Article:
The Los Angeles Times posted a partial transcript of remarks between the SEIU’s Andy Stern and the Times‘ editors and reporters. While they discussed a multitude of issues (including the SEIU’s involvement on those conference calls between the state and Obama administration), the conversation about EFCA proved to be most interesting.
Stern brazenly claims that “an overwhelming majority … agrees there needs to be binding arbitration.” When asked to clarify, Stern said that he thought a majority of the U.S. Senate thought binding arbitration was necessary.
In addition Stern said the same majority “appreciates [that] the election procedures are not right, they’re not balanced, they’re not fair, and the penalties are not adequate, and the speed is not appropriate.”
And in what seemed almost like an afterthought, Stern said, “[T]here’s a discussion about are there ways to change what is affectionately called card check to make it more like a secret ballot and less like what people are concerned about, being coerced or intimidated by the union side to try to sign it.”
As we have noted before, Stern specifically used the term ‘card check’ in conversation, which most labor officials do not use.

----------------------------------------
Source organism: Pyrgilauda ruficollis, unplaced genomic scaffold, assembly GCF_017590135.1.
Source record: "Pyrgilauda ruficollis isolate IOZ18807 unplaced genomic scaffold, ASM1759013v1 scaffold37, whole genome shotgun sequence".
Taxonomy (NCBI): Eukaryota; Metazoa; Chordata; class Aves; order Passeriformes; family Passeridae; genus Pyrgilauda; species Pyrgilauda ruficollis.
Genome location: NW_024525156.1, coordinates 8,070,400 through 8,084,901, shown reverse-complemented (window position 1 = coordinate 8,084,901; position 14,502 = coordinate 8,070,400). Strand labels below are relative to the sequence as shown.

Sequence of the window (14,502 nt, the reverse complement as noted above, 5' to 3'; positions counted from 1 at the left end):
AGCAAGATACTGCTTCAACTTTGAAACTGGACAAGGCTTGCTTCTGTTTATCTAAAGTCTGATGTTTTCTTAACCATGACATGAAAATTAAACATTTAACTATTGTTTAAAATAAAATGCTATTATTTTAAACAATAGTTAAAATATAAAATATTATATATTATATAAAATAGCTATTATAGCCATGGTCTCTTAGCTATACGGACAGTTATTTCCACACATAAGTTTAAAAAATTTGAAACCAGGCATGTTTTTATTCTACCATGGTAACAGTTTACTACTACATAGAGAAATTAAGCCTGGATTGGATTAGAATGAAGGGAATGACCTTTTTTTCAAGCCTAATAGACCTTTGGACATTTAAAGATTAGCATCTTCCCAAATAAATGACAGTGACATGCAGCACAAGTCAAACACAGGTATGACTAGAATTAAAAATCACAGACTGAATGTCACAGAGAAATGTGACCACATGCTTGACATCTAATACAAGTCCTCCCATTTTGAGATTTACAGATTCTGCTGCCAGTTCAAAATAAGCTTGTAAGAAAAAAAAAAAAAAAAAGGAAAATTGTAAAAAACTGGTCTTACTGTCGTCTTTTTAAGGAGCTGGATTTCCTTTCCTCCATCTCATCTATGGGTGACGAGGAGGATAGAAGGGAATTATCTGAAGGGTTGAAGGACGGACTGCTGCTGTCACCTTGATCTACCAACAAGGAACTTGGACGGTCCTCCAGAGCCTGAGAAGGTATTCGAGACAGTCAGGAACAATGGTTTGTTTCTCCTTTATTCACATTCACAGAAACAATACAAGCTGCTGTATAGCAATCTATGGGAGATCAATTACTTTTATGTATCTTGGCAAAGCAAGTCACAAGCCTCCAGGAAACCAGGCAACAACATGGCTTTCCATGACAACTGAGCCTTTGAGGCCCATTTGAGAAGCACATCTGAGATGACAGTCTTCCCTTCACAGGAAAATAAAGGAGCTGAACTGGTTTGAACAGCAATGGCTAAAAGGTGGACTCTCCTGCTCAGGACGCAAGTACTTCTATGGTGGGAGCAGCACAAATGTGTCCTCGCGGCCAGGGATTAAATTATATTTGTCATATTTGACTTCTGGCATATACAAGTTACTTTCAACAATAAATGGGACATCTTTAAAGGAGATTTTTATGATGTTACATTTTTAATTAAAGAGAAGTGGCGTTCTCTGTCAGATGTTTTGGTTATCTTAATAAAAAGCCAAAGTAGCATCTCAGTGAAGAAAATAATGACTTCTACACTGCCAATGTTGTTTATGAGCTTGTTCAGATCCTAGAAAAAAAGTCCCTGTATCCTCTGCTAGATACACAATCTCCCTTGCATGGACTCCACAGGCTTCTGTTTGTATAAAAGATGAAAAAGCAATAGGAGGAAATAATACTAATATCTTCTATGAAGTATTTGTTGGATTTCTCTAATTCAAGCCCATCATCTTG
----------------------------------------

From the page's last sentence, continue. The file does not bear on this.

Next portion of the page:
But what’s most interesting is Stern’s claim that an overwhelming majority supports binding arbitration. Is this a shift in what labor is hoping to achieve with EFCA? Michael Barone warned that labor may fall back on binding arbitration if they couldn’t win on effectively eliminating the secret ballot. It appears that could be the direction labor is heading.
Former Democratic presidential candidate and South Dakotan senator George McGovern has written on the consequences of binding arbitration. Under EFCA’s binding arbitration provision, a federal bureaucrat can dictate the terms of a contract between employer and union if they cannot agree upon first contract. This means that workers would not have the ability to ratify their contract.
We already said that EFCA opponents cannot afford to become complacent. Stern’s remarks about binding arbitration could be the opening of a new front. It’s something worth paying attention to as the Senate continues to float various compromise proposals.